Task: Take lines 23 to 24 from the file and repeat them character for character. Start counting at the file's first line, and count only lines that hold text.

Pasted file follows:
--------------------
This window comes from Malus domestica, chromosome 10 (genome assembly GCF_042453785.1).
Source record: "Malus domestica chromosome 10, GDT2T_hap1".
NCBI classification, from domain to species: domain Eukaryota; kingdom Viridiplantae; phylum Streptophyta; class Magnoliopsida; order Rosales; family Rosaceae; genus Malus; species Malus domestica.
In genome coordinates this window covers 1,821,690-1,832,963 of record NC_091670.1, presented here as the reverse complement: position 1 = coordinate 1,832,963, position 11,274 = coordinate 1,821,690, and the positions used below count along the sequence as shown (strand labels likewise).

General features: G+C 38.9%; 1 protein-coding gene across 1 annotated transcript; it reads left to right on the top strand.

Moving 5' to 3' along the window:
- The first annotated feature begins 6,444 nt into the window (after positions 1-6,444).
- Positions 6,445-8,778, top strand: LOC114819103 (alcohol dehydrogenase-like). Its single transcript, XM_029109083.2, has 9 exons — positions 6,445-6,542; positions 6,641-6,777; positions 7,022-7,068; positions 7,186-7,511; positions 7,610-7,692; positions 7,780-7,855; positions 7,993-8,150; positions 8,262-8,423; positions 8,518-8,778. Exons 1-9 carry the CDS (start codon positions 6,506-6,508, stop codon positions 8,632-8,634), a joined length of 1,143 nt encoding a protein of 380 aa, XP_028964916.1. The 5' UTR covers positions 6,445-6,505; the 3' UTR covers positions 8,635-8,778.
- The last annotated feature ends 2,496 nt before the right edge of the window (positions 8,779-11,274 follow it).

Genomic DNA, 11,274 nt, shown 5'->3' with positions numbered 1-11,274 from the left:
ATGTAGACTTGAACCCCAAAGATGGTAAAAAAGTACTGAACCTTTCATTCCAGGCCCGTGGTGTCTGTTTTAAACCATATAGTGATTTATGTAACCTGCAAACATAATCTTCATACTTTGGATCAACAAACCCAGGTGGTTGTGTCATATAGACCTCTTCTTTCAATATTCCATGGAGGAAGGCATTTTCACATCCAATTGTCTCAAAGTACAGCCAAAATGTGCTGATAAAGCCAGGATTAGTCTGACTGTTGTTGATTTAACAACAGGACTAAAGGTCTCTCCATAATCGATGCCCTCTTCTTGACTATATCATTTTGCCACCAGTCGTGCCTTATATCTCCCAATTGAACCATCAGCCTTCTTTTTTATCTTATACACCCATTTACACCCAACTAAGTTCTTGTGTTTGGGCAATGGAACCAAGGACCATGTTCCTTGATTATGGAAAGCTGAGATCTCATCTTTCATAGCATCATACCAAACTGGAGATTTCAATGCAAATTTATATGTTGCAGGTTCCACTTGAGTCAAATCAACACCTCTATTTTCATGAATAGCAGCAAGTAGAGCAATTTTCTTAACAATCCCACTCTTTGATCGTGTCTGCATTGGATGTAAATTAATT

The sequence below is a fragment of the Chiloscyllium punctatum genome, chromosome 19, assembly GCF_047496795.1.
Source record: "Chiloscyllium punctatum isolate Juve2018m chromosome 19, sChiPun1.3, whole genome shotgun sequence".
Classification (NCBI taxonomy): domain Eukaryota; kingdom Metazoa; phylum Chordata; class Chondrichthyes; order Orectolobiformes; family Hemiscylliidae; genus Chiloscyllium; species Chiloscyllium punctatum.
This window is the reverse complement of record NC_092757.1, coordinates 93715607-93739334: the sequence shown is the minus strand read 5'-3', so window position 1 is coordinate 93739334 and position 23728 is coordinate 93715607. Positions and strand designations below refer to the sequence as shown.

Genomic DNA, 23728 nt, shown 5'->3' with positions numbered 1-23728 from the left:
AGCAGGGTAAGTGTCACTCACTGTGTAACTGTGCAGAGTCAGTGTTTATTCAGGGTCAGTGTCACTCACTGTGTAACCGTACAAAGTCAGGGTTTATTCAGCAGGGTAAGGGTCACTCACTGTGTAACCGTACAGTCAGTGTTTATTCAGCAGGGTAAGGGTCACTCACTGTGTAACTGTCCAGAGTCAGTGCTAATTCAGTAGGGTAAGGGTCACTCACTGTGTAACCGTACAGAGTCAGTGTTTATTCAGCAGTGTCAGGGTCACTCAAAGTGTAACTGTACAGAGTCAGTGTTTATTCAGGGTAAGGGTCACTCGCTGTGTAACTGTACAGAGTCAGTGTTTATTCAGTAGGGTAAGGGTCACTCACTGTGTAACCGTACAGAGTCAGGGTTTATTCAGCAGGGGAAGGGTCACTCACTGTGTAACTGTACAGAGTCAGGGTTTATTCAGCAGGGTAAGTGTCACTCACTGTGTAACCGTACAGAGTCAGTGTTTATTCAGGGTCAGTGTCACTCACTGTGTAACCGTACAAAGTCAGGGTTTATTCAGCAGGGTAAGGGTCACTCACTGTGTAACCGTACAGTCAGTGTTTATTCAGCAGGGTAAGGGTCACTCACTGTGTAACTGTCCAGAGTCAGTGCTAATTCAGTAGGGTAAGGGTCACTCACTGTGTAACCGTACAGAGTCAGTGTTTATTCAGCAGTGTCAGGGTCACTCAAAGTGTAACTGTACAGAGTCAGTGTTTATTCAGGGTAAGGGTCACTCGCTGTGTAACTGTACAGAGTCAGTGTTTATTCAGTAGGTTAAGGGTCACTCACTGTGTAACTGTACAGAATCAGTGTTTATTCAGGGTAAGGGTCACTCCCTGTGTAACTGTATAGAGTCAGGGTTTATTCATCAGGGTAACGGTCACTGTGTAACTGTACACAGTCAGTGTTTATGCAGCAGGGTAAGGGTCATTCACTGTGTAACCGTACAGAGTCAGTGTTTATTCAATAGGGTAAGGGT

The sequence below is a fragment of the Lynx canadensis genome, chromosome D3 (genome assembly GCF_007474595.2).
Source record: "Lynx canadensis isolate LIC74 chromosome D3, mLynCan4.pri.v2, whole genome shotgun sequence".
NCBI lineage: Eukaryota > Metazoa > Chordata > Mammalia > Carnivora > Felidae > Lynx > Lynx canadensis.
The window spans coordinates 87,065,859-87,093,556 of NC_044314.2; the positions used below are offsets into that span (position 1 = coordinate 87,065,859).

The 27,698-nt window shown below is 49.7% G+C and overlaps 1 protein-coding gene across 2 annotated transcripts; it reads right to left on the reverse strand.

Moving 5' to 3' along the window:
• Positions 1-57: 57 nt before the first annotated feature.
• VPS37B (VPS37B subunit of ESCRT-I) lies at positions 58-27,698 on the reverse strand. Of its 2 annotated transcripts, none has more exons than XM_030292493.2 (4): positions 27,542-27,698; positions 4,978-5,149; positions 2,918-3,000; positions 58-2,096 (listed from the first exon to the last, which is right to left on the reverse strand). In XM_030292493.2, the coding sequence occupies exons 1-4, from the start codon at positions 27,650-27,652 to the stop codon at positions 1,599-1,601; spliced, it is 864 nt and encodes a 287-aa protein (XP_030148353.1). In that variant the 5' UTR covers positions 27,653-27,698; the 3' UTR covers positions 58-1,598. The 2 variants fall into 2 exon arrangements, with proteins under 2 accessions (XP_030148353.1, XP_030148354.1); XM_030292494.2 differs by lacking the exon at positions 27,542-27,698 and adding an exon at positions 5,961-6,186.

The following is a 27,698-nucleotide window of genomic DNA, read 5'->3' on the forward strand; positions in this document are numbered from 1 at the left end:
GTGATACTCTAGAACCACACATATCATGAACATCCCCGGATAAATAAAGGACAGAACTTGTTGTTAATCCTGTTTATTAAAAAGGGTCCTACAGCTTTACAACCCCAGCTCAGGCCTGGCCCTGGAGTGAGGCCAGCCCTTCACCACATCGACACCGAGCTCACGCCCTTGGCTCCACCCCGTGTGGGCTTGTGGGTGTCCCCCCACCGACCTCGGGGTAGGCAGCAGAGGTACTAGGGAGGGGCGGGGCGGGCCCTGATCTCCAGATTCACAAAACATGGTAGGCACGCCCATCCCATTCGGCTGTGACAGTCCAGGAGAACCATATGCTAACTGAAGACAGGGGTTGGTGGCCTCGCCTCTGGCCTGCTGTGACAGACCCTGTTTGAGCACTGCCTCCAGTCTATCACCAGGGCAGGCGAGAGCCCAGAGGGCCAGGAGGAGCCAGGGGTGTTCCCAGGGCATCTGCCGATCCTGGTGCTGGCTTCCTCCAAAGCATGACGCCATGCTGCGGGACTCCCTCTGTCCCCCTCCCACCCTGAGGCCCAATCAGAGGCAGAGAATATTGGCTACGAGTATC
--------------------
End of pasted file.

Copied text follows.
Moving 5' to 3' along the window:
• Positions 1-57: 57 nt before the first annotated feature.